Welcome back to Wellness Wednesday! Can you believe we’ve been talking about Wellness for a year now? Where does the time go?
Over this past year, we’ve talked a lot about making small changes to improve our wellness. We’ve talked about how making one small change can benefit us, and at the beginning of the year we even talked about 20 small changes that could improve our wellness.
Today, I’d like to touch on creating (tiny) new habits to improve wellness.
When we first start thinking about improving our wellness, it can be overwhelming. We may feel we have too many things we want to change, or that we have too far to go. Our goals may seem too large and unattainable.
The key is to break those goals into smaller steps. Coming up with an action plan can help us focus on the process rather than the end result. This can remove some of the pressure and keep us from feeling overwhelmed.
Part of our action plan will most likely include forming new habits that help us incorporate behaviors that move us toward our wellness goals.
But how do we form those new habits? Creating new habits can be hard. Even more difficult is figuring out exactly how to develop the behaviors we desire into habits.
There are many opinions about how to form habits and how long it takes to establish them, and what works for one person might not work for another. Recently, though, I was introduced to a concept of habit formation that immediately made me think, “yes, this could definitely work!”
While working on one of my continuing education courses that I mentioned in my last post, I was introduced to B.J. Fogg, PhD. He is a psychiatrist at Stanford University, and he’s developed a program called Tiny Habits to help people change behaviors and form lasting habits.
In the past, the thought was that a great deal of motivation was required to form new habits. As we know, motivation can be unreliable. We can start out motivated, but motivation can wax and wane with the tides of life.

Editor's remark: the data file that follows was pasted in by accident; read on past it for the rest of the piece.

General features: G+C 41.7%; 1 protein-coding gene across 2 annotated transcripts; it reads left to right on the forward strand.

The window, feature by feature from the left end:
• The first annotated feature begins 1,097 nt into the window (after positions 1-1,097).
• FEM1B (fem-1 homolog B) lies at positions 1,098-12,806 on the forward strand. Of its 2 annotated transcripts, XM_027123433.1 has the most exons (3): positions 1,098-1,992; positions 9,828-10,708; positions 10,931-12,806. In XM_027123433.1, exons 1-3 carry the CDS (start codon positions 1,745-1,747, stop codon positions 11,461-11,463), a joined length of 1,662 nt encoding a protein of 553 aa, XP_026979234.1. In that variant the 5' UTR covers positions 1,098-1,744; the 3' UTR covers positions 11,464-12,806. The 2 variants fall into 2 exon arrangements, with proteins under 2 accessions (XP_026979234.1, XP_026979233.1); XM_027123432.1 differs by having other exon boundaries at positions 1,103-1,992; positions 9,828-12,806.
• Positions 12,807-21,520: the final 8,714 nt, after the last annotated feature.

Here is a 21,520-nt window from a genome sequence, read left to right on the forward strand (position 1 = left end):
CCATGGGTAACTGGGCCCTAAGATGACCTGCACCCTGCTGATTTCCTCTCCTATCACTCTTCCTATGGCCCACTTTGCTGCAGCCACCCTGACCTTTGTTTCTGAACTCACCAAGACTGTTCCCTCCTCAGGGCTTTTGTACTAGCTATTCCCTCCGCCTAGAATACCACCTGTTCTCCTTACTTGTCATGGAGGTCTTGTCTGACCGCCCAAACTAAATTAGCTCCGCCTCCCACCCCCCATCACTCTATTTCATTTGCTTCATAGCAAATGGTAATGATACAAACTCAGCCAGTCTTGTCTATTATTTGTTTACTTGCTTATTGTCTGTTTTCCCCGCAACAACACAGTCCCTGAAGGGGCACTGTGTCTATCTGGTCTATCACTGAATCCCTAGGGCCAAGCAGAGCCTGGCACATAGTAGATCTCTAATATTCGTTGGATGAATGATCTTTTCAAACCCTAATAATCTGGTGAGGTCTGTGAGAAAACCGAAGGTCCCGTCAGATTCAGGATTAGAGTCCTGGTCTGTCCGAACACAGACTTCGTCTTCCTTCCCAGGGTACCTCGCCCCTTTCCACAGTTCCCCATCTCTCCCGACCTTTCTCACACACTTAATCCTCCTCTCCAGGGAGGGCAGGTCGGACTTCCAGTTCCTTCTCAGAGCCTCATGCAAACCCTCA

There’s good news though. Dr. Fogg says that we really only need motivation to do things that are hard to do. So what do we do? We make them simple.
I’ve talked before about how I’ve broken things down and focused on ‘one thing’ to do at a time, then doing several of those ‘one things’ to complete my daily to-do list or achieve larger goals. Dr. Fogg takes it even further and shows us specifically what we need to do to develop those small behaviors into habits – those things we do that are so automatic we don’t have to think about them.
In a nutshell, if we can determine the specific small behaviors (or habits) that we want to develop, make it simple to do them, set up something that prompts us to do each behavior, and incorporate some sort of positive emotion around accomplishing them, we can be successful.
I can’t get into too much of the information about Tiny Habits without being guilty of copyright infringement, so I’d encourage you to get the information directly from the source.
As I said earlier, Dr. Fogg has designed an entire program aimed at changing habits and I’d encourage you to check out his website, www.tinyhabits.com. Here you can learn a little more about Tiny Habits, and you can even join a 5-day Tiny Habits session to learn more about how habits work.
The website says a new session starts each Monday, so if you’re interested, please check it out. I haven’t tried it out yet; as I said, I was introduced to him through one of my Continuing Ed classes. I just watched him in several videos, and he’s not only super-smart, he’s pretty entertaining.
Improving or maintaining our wellness often depends on our habits. Making it easier to create good ones can make all the difference.
Do you find it easy or hard to develop new habits? What have you found most helpful or most challenging with it? Please share!